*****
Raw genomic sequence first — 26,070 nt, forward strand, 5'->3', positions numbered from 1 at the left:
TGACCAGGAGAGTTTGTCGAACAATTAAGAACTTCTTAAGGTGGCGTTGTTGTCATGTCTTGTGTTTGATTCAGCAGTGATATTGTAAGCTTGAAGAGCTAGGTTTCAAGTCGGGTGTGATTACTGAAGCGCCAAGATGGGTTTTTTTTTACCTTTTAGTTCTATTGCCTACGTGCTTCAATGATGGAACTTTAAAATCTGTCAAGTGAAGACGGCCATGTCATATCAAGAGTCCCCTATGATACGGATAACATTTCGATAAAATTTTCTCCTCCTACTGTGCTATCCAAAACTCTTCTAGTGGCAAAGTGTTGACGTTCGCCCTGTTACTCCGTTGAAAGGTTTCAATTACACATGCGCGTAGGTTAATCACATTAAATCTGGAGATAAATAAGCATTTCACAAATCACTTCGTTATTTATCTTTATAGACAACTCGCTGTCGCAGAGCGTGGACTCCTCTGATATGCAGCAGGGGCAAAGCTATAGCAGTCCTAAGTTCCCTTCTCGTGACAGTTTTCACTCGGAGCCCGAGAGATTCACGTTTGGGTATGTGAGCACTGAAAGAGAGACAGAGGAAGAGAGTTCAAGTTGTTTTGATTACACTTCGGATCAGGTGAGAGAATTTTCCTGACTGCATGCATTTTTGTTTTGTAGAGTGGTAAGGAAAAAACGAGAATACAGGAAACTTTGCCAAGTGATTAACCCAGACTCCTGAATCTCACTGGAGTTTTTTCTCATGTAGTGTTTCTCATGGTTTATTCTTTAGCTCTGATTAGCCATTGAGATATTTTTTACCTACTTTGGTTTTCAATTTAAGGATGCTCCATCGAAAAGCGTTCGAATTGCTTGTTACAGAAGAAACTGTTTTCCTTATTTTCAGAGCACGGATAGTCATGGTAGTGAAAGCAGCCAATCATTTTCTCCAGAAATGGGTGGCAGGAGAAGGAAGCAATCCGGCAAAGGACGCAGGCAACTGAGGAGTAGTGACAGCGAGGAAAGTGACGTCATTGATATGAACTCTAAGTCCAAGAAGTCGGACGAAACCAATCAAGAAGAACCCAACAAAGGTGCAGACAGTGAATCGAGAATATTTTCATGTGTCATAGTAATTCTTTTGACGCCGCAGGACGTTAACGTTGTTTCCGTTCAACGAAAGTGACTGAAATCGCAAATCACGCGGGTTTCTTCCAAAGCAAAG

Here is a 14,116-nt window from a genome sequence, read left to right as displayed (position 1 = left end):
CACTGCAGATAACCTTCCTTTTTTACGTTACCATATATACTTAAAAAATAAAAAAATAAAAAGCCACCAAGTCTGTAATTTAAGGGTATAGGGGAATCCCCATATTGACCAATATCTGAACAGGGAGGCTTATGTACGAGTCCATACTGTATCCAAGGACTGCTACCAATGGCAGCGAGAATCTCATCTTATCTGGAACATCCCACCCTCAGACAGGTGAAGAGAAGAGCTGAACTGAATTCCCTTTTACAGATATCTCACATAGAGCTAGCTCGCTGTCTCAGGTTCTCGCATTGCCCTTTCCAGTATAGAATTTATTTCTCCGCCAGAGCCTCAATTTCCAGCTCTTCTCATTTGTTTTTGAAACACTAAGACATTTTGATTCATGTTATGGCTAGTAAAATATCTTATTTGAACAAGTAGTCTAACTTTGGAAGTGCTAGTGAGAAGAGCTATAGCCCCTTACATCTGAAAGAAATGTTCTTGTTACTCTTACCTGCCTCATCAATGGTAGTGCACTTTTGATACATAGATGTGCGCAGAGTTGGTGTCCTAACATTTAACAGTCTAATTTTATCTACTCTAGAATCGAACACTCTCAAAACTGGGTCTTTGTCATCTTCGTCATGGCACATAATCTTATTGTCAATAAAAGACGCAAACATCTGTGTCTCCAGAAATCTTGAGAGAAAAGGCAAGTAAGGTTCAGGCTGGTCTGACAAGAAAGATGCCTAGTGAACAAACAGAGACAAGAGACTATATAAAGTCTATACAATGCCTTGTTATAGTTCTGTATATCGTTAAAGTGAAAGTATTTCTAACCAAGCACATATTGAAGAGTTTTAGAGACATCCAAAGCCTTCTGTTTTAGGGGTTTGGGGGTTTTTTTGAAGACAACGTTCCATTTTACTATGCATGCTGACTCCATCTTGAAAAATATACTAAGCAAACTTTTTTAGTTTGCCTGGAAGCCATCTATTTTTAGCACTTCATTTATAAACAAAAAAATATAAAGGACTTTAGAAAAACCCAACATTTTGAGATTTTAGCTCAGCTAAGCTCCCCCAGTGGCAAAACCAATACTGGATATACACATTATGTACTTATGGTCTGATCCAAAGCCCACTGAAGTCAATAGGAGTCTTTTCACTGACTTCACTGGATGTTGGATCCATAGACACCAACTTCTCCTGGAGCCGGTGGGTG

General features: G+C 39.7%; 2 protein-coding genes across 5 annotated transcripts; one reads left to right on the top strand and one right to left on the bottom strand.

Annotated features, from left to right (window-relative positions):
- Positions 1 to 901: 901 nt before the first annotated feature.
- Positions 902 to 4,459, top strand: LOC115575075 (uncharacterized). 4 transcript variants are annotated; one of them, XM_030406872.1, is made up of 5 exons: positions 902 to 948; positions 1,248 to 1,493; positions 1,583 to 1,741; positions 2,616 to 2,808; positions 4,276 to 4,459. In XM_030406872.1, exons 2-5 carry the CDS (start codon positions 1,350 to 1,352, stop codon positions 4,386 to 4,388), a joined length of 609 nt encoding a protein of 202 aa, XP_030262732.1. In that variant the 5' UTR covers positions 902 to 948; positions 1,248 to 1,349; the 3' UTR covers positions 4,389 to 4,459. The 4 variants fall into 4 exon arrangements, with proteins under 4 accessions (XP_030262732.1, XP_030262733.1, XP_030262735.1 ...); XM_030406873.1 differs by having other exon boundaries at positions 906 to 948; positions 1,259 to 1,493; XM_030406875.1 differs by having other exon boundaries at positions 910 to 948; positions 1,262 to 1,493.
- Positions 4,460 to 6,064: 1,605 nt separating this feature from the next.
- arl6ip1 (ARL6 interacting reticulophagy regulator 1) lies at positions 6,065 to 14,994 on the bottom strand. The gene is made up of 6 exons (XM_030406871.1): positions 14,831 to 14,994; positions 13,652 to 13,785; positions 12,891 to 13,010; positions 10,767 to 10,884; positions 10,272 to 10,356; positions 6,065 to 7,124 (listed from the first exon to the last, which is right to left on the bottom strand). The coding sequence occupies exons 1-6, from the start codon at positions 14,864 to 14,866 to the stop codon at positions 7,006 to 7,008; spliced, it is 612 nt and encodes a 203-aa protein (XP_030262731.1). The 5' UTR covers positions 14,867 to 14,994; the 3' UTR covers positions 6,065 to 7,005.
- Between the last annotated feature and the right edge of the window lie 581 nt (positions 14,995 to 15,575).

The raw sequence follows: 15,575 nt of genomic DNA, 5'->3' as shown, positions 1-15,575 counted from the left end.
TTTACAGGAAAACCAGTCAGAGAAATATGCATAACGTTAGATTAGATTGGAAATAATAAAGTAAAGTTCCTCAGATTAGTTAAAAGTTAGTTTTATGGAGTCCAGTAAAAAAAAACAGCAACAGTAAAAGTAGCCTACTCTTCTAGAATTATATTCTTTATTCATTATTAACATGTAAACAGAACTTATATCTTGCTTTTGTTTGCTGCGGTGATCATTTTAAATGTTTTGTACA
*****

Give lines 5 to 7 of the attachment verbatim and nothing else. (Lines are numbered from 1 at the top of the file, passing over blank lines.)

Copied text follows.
General features: G+C 39.7%; 2 protein-coding genes across 5 annotated transcripts; one reads left to right on the top strand and one right to left on the bottom strand.

Annotated features, from left to right (window-relative positions):
- Positions 1 to 901: 901 nt before the first annotated feature.